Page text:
“And David smote them from the twilight even unto the evening of the next day: and there escaped not a man of them, save four hundred young men, which rode upon camels, and fled. And David recovered all that the Amalekites had carried away: and David rescued his two wives. And there was nothing lacking to them, neither small nor great, neither sons nor daughters, neither spoil, nor any thing that they had taken to them: David recovered all. And David took all the flocks and the herds, which they drave before those other cattle, and said, This is David’s spoil” (1 Samuel 30:17-20).
In this brief passage we find David recovering everything that the Amalekites had stolen from him. We see how quickly God fulfilled His promise to him.
David took the Amalekites by surprise, for as Josephus writes, “for they were naked, and expected no such thing, but had betaken themselves to drinking, and feasting, and so they were all easily destroyed” (Josephus, The Antiquities of the Jews 6:14:363). The slaughter was great and lasted from twilight until the evening of the following day. The word “twilight” [Hebrew, nesep] can mean “dawn” as in Job 7:4, “When I lie down, I say, When shall I arise, and the night be gone? and I am full of tossings to and fro unto the dawning of the day” and in Psalm 119:147, “I prevented the dawning of the morning.” Therefore David’s attack might have started at first light when the Amalekites were hung over.
We have to remember that David and his men had travelled for three days to Ziklag, and had been distraught when they found the town destroyed and all they had taken, so their courage in fighting a huge army is commendable. The text states that only four hundred Amalekites escaped on camels, therefore the army must have been huge compared with David’s four hundred men.
It is likely that David waited until he thought the time was right to attack the enemy, so he may have watched them getting themselves into a weakened state as they indulged in food, drink and song. “It is probable, that when he came near them, he reposed himself, and his army, in some secret place, whereof there were many parts, for a convenient season; and then marched on so as to come to them at the evening time” (John Wesley).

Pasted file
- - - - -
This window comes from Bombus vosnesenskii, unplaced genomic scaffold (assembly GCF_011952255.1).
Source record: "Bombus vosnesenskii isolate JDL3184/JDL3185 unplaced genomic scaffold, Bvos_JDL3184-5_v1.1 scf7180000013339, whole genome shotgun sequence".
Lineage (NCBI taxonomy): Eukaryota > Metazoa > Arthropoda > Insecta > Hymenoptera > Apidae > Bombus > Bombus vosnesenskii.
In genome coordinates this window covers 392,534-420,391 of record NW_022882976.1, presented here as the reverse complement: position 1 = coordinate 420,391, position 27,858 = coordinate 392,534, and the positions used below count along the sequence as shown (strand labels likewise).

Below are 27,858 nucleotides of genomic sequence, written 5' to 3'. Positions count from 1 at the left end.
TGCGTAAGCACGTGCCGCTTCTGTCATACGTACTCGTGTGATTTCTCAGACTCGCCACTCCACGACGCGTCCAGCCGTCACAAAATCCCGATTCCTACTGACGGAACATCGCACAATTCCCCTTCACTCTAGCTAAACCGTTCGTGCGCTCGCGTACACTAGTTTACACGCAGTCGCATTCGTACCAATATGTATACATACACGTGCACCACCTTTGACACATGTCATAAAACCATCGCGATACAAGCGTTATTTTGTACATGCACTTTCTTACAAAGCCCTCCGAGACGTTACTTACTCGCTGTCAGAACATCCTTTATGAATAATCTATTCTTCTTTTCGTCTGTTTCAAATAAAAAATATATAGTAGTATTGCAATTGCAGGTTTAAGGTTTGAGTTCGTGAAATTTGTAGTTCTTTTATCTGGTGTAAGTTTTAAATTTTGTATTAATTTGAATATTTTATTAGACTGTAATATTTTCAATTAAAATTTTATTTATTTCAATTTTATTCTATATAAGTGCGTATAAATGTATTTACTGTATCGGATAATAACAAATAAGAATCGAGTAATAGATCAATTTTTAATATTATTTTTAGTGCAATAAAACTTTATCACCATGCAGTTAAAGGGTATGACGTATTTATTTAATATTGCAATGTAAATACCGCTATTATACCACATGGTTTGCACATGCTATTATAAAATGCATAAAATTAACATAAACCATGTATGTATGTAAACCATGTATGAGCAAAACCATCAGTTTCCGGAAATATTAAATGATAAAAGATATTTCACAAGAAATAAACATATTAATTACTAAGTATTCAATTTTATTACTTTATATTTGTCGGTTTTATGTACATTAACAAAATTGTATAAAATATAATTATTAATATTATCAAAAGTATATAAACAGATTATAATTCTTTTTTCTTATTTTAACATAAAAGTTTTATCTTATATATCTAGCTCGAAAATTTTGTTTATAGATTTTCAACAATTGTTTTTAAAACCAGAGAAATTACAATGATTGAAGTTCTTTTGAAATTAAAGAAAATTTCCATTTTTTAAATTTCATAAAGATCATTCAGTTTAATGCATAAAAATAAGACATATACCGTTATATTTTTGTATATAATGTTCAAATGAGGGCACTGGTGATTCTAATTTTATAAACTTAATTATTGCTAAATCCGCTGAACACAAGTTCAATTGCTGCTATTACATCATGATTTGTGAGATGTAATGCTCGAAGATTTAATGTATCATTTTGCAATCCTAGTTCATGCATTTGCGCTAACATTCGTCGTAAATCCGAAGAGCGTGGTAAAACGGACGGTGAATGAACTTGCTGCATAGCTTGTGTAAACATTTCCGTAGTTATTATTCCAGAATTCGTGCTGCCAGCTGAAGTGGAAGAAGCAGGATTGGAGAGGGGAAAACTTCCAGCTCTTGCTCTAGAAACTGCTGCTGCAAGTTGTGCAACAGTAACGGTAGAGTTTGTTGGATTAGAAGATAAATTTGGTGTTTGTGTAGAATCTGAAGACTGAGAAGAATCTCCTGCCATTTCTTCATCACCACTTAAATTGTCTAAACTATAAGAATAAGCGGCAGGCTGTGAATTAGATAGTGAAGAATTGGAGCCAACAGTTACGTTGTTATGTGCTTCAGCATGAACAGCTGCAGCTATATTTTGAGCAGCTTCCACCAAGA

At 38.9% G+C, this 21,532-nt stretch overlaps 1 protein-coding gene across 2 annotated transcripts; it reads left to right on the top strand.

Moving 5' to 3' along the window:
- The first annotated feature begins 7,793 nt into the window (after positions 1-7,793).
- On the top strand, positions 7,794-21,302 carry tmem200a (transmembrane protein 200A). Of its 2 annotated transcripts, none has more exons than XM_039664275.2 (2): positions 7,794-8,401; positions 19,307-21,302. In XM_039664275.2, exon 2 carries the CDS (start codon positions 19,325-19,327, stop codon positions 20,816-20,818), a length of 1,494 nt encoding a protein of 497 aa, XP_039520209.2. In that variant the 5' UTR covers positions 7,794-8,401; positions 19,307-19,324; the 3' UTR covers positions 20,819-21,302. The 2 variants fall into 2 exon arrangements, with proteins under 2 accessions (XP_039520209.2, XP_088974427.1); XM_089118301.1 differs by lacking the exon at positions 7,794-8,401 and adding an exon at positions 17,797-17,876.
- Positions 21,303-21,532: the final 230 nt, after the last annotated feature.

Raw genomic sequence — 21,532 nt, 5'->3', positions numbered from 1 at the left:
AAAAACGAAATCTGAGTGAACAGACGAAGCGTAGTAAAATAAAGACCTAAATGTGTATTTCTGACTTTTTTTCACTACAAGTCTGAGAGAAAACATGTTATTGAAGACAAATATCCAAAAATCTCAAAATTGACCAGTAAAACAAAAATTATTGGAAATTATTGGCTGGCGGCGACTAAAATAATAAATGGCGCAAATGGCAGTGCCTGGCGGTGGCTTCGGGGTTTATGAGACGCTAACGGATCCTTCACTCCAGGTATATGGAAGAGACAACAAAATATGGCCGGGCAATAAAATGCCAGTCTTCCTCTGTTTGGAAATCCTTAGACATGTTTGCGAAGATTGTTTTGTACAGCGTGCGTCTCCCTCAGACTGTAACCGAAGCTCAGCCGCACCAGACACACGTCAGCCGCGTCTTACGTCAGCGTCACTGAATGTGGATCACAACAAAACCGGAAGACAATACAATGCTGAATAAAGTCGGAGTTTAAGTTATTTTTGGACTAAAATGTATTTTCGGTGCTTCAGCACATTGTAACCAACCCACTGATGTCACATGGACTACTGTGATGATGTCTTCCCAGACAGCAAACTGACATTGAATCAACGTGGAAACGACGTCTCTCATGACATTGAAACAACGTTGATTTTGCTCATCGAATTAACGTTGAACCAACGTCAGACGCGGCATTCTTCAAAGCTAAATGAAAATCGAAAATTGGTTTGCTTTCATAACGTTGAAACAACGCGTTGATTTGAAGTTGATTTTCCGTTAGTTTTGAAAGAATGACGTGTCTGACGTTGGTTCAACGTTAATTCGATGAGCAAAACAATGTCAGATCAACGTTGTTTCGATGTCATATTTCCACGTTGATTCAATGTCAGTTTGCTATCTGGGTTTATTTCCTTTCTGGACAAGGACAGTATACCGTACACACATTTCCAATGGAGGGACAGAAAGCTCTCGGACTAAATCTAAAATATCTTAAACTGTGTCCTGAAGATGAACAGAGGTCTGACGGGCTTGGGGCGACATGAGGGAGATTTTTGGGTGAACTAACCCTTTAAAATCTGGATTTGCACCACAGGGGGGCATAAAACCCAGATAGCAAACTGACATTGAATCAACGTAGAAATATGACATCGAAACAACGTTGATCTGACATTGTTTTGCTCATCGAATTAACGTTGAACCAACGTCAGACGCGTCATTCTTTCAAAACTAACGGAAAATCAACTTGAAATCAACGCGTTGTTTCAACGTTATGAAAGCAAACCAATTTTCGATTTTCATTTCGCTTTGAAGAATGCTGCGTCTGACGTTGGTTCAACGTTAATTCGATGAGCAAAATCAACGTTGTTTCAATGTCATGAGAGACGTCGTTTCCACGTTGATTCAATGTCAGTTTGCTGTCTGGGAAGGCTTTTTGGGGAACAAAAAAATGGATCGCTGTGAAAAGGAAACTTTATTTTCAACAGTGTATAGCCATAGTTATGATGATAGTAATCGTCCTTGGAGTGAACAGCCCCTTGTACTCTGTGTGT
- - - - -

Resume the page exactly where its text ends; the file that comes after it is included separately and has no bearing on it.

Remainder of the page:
Nothing was lost from what the Amalekites had taken from Ziklag. In the three days since the invasion, they could have easily sold the women and children as slaves to foreign traders. God had promised that all would be recovered, and it was. There is mention of David’s two wives because their recovery probably pleased him more than everything else.
After the defeat of the Amalekites there was a great amount of spoil left behind. There was so much that six hundred men could benefit from it, and David was able to send some as a gift to his kinsfolk in Judah. So we see that God’s promise fulfilled and David received more than he initially lost. No doubt they had lost their homes and other personal belongings when Ziklag was burned to the ground, but this added supply made up for the loss.
Why was David allowed to keep the spoil, whereas King Saul was commanded to destroy it? When Saul disobeyed God’s command he was punished (1 Samuel 15), but not so David. The answer is found in the fact that David was not commanded to destroy all Amalekite’s spoil. Also he was only recovering what had been stolen from him, though he recovered more than was taken we should see that as compensation.
Only our obedience to the word and will of God can bring us to the place of rich blessings. David was faced with a terrible situation, but he prayed to God, and it all turned out for good. We should never underestimate what God can do for us. “The earth is the LORD’S, and the fulness thereof; the world, and they that dwell therein. For he hath founded it upon the seas, and established it upon the floods. Who shall ascend into the hill of the LORD? or who shall stand in his holy place? He that hath clean hands, and a pure heart; who hath not lifted up his soul unto vanity, nor sworn deceitfully. He shall receive the blessing from the LORD, and righteousness from the God of his salvation” (Palm 24:1-5).
David had “strengthened himself in the LORD” (1 Samuel 30:6), “inquired of the Lord” (1 Samuel 30:8) and found that God always fulfils His promises. With this exploit the exile and wanderings of David come to an end.